The development of individual differences in cooperative behaviour: maternal glucocorticoid hormones alter helping behaviour of offspring in wild meerkats
Philosophical transactions of the Royal Society of London. Series B, Biological sciences | 11 Apr 2019
B Dantzer, C Dubuc, IB Goncalves, DL Cram, NC Bennett, A Ganswindt, M Heistermann, C Duncan, D Gaynor and TH Clutton-Brock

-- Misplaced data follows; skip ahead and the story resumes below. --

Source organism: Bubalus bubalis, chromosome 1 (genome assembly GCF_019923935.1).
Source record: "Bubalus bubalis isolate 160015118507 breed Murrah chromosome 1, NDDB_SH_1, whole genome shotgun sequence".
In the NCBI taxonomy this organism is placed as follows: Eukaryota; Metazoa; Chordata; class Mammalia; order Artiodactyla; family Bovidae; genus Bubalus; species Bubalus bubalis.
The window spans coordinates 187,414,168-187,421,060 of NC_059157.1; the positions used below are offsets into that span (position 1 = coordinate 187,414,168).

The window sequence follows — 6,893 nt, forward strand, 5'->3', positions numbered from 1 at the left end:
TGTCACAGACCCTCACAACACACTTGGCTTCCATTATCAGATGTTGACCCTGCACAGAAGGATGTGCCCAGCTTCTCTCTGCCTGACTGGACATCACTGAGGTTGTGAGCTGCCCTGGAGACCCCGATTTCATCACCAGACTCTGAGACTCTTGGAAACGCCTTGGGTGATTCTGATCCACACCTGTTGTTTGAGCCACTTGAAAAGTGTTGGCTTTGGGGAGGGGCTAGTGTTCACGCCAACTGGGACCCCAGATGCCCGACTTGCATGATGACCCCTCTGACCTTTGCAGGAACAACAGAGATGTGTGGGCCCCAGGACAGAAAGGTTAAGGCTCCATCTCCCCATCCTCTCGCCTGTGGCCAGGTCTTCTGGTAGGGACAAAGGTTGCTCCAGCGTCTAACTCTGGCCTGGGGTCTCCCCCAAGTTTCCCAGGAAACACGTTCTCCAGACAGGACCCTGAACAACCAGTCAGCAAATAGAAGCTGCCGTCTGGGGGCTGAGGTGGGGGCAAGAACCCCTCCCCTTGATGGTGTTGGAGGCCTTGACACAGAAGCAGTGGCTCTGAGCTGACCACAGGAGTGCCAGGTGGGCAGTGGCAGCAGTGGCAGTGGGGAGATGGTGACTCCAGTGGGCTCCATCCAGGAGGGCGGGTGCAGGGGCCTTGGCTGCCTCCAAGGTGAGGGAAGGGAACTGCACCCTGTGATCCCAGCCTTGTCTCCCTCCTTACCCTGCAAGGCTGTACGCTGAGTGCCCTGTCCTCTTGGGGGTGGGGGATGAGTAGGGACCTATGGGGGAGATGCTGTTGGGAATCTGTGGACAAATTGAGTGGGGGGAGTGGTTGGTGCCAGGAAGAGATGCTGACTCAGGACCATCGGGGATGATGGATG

The phenotype of parents can have long-lasting effects on the development of offspring as well as on their behaviour, physiology and morphology as adults. In some cases, these changes may increase offspring fitness but, in others, they can elevate parental fitness at a cost to the fitness of their offspring. We show that in Kalahari meerkats ( Suricata suricatta), the circulating glucocorticoid (GC) hormones of pregnant females affect the growth and cooperative behaviour of their offspring. We performed a 3-year experiment in wild meerkats to test the hypothesis that GC-mediated maternal effects reduce the potential for offspring to reproduce directly and therefore cause them to exhibit more cooperative behaviour. Daughters (but not sons) born to mothers treated with cortisol during pregnancy grew more slowly early in life and exhibited significantly more of two types of cooperative behaviour (pup rearing and feeding) once they were adults compared to offspring from control mothers. They also had lower measures of GCs as they aged, which could explain the observed increases in cooperative behaviour. Because early life growth is a crucial determinant of fitness in female meerkats, our results indicate that GC-mediated maternal effects may reduce the fitness of offspring, but may elevate parental fitness as a consequence of increasing the cooperative behaviour of their daughters. This article is part of the theme issue ‘Developing differences: early-life effects and evolutionary medicine’.
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